July Daily Mean Temperature: 1961 to 2000

 
 
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 The east-west pattern in the summer is markedly different from the north-south latitudinal effect evident in January daily mean temperatures. In July, dry areas with little cloud cover are subject to greater solar heating. This condition is common in the southeast corner of the province, which experiences the warmest average July temperatures. Areas of high elevation tend to be cooler. Elevation and cloud cover contribute to an east-west temperature gradient in the southern half of Alberta. The eastern half of the Peace Region is generally warmer in July than the surrounding areas.

Surface moisture conditions influence air temperatures. When the surface is dry, solar energy heats the ground, which in turn heats the air above it (called sensible heat because we can feel it) and contributes to higher air temperatures. When the surface is moist, such as a moist soil, healthy crop or water body, solar energy evaporates water, and the energy is stored as latent heat which is released when the water condenses to form clouds and precipitation.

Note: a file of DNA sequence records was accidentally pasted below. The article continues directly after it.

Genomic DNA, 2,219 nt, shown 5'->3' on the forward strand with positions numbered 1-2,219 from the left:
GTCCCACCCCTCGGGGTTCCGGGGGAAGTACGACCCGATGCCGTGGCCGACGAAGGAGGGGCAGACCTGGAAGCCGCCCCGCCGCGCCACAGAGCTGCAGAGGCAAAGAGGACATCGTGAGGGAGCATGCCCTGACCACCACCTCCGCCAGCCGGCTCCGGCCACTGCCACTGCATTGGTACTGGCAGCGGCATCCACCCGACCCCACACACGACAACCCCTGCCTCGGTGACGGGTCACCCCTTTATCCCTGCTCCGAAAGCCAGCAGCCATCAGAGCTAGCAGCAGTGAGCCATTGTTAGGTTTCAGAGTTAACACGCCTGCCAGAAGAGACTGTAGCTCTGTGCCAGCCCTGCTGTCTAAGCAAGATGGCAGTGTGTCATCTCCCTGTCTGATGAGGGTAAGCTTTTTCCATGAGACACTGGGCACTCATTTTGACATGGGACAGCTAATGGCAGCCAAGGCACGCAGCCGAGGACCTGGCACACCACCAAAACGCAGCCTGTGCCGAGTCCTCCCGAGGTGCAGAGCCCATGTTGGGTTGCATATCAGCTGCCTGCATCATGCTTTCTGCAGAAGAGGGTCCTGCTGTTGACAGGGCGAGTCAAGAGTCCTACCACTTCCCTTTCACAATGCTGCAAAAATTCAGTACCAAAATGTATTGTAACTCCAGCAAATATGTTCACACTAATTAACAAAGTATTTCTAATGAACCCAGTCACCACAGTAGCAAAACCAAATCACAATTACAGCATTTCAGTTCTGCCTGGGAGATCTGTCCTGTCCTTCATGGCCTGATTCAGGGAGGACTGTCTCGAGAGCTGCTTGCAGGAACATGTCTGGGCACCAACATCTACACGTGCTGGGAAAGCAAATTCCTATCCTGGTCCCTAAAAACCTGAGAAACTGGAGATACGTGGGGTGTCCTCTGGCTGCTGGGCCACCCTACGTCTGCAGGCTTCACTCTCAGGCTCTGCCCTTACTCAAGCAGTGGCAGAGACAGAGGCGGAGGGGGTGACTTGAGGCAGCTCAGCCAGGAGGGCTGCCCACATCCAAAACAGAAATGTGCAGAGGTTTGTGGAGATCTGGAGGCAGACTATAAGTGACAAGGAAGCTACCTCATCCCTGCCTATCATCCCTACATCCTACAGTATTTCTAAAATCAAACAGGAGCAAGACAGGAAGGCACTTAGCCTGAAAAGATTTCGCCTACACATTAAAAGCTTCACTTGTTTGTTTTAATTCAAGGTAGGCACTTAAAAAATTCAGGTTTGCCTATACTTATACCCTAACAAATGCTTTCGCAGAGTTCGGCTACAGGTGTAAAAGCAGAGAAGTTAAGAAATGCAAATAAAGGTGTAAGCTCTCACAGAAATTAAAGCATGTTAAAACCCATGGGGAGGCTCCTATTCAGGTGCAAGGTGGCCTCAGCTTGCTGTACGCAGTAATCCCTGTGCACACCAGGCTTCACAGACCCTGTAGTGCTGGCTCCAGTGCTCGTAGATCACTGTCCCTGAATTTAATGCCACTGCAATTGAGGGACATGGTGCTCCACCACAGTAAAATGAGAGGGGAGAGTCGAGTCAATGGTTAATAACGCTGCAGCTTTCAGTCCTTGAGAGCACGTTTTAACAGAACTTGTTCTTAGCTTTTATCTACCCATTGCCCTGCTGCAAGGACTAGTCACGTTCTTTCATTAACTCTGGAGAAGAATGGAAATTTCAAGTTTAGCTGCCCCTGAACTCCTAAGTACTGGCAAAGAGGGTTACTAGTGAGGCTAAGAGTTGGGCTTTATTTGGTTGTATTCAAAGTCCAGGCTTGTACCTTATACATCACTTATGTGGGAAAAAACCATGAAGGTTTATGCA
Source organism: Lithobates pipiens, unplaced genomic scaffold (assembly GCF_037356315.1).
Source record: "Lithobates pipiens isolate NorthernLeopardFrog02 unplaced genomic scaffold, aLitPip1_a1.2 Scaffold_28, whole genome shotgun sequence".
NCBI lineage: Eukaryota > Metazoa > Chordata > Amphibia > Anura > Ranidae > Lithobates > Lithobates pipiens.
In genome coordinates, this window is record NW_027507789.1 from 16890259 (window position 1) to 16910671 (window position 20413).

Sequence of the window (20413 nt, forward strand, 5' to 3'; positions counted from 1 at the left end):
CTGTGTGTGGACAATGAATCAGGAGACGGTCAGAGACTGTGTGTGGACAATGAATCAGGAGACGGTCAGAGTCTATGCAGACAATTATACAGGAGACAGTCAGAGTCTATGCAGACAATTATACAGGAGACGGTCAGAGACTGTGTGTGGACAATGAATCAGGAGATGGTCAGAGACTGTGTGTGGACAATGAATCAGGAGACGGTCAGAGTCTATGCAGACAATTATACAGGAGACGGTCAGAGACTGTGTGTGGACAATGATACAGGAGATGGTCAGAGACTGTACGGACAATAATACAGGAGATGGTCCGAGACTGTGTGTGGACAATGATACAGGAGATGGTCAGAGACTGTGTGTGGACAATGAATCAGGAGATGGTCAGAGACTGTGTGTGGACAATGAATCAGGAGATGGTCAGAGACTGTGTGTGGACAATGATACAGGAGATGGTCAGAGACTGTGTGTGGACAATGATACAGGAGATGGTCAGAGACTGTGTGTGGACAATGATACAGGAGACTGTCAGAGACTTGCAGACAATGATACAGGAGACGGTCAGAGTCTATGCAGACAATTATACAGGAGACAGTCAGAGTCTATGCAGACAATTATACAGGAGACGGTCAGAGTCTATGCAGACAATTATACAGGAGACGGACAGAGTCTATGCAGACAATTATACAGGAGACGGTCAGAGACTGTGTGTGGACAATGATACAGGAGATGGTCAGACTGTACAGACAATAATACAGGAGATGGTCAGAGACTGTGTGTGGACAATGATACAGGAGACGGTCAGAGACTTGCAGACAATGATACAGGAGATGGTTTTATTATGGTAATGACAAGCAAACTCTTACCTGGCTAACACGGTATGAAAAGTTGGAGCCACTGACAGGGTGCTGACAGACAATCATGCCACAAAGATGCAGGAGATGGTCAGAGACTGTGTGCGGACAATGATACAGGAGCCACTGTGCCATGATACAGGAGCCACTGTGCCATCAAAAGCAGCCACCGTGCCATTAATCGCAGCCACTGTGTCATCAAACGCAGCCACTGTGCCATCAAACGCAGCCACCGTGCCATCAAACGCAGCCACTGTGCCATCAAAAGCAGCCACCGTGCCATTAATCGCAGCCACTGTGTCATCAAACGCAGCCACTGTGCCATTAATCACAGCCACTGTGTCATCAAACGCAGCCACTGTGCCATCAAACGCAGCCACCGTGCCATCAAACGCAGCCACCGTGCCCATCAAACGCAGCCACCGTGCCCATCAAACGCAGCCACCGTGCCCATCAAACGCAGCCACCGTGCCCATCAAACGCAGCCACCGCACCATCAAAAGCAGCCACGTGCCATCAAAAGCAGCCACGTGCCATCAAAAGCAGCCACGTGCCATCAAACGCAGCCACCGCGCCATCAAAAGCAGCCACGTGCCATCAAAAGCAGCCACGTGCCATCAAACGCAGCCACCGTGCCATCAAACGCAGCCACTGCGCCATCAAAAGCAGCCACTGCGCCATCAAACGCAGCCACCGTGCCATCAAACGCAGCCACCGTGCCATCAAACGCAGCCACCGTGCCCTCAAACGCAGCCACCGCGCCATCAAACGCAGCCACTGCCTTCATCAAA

For more information about the content of this document, contact Ralph Wright.
This document is maintained by Deb Sutton.
This information published to the web on April 4, 2003.
Last Reviewed/Revised on June 11, 2010.